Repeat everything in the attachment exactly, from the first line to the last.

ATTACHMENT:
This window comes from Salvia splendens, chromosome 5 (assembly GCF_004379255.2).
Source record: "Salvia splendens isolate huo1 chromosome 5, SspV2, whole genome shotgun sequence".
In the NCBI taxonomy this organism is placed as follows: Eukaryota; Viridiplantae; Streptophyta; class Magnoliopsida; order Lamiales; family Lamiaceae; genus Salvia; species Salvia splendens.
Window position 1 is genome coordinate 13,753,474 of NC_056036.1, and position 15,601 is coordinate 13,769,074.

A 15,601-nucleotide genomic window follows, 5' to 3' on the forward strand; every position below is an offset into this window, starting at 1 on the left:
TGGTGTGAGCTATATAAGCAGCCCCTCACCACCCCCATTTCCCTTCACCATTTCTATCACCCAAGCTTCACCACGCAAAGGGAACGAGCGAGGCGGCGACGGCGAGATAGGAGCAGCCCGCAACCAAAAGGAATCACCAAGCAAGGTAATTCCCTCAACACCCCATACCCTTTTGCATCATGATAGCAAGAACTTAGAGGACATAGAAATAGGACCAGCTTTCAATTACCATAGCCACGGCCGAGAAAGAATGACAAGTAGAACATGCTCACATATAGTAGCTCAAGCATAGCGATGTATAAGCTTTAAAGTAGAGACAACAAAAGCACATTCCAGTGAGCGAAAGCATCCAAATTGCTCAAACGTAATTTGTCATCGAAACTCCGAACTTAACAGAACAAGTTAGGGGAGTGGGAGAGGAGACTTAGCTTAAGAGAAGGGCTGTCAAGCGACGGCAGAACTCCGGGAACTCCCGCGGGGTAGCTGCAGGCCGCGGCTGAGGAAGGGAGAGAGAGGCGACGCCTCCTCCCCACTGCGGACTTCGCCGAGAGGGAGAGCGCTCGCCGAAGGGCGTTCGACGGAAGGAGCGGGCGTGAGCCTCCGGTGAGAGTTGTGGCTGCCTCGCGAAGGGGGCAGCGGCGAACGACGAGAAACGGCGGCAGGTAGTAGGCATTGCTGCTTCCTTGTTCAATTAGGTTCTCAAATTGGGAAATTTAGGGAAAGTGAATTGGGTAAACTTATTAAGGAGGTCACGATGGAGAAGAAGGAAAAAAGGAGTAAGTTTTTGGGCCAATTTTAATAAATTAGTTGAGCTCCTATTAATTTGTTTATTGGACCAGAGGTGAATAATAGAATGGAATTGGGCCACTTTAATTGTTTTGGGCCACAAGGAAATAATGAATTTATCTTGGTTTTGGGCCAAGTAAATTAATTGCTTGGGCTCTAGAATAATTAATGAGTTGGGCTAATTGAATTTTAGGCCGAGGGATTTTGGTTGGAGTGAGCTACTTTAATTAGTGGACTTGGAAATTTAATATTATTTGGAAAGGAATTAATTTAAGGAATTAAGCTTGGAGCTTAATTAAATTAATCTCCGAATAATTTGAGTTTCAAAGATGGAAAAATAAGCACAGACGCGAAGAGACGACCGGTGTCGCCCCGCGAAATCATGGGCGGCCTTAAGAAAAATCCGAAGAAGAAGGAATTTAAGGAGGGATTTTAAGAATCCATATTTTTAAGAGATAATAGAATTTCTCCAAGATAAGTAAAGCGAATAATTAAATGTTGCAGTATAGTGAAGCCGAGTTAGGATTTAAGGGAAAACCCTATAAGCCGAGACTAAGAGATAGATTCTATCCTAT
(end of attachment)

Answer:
This window comes from Salvia splendens, chromosome 5 (assembly GCF_004379255.2).
Source record: "Salvia splendens isolate huo1 chromosome 5, SspV2, whole genome shotgun sequence".
In the NCBI taxonomy this organism is placed as follows: Eukaryota; Viridiplantae; Streptophyta; class Magnoliopsida; order Lamiales; family Lamiaceae; genus Salvia; species Salvia splendens.
Window position 1 is genome coordinate 13,753,474 of NC_056036.1, and position 15,601 is coordinate 13,769,074.

A 15,601-nucleotide genomic window follows, 5' to 3' on the forward strand; every position below is an offset into this window, starting at 1 on the left:
TGGTGTGAGCTATATAAGCAGCCCCTCACCACCCCCATTTCCCTTCACCATTTCTATCACCCAAGCTTCACCACGCAAAGGGAACGAGCGAGGCGGCGACGGCGAGATAGGAGCAGCCCGCAACCAAAAGGAATCACCAAGCAAGGTAATTCCCTCAACACCCCATACCCTTTTGCATCATGATAGCAAGAACTTAGAGGACATAGAAATAGGACCAGCTTTCAATTACCATAGCCACGGCCGAGAAAGAATGACAAGTAGAACATGCTCACATATAGTAGCTCAAGCATAGCGATGTATAAGCTTTAAAGTAGAGACAACAAAAGCACATTCCAGTGAGCGAAAGCATCCAAATTGCTCAAACGTAATTTGTCATCGAAACTCCGAACTTAACAGAACAAGTTAGGGGAGTGGGAGAGGAGACTTAGCTTAAGAGAAGGGCTGTCAAGCGACGGCAGAACTCCGGGAACTCCCGCGGGGTAGCTGCAGGCCGCGGCTGAGGAAGGGAGAGAGAGGCGACGCCTCCTCCCCACTGCGGACTTCGCCGAGAGGGAGAGCGCTCGCCGAAGGGCGTTCGACGGAAGGAGCGGGCGTGAGCCTCCGGTGAGAGTTGTGGCTGCCTCGCGAAGGGGGCAGCGGCGAACGACGAGAAACGGCGGCAGGTAGTAGGCATTGCTGCTTCCTTGTTCAATTAGGTTCTCAAATTGGGAAATTTAGGGAAAGTGAATTGGGTAAACTTATTAAGGAGGTCACGATGGAGAAGAAGGAAAAAAGGAGTAAGTTTTTGGGCCAATTTTAATAAATTAGTTGAGCTCCTATTAATTTGTTTATTGGACCAGAGGTGAATAATAGAATGGAATTGGGCCACTTTAATTGTTTTGGGCCACAAGGAAATAATGAATTTATCTTGGTTTTGGGCCAAGTAAATTAATTGCTTGGGCTCTAGAATAATTAATGAGTTGGGCTAATTGAATTTTAGGCCGAGGGATTTTGGTTGGAGTGAGCTACTTTAATTAGTGGACTTGGAAATTTAATATTATTTGGAAAGGAATTAATTTAAGGAATTAAGCTTGGAGCTTAATTAAATTAATCTCCGAATAATTTGAGTTTCAAAGATGGAAAAATAAGCACAGACGCGAAGAGACGACCGGTGTCGCCCCGCGAAATCATGGGCGGCCTTAAGAAAAATCCGAAGAAGAAGGAATTTAAGGAGGGATTTTAAGAATCCATATTTTTAAGAGATAATAGAATTTCTCCAAGATAAGTAAAGCGAATAATTAAATGTTGCAGTATAGTGAAGCCGAGTTAGGATTTAAGGGAAAACCCTATAAGCCGAGACTAAGAGATAGATTCTATCCTAT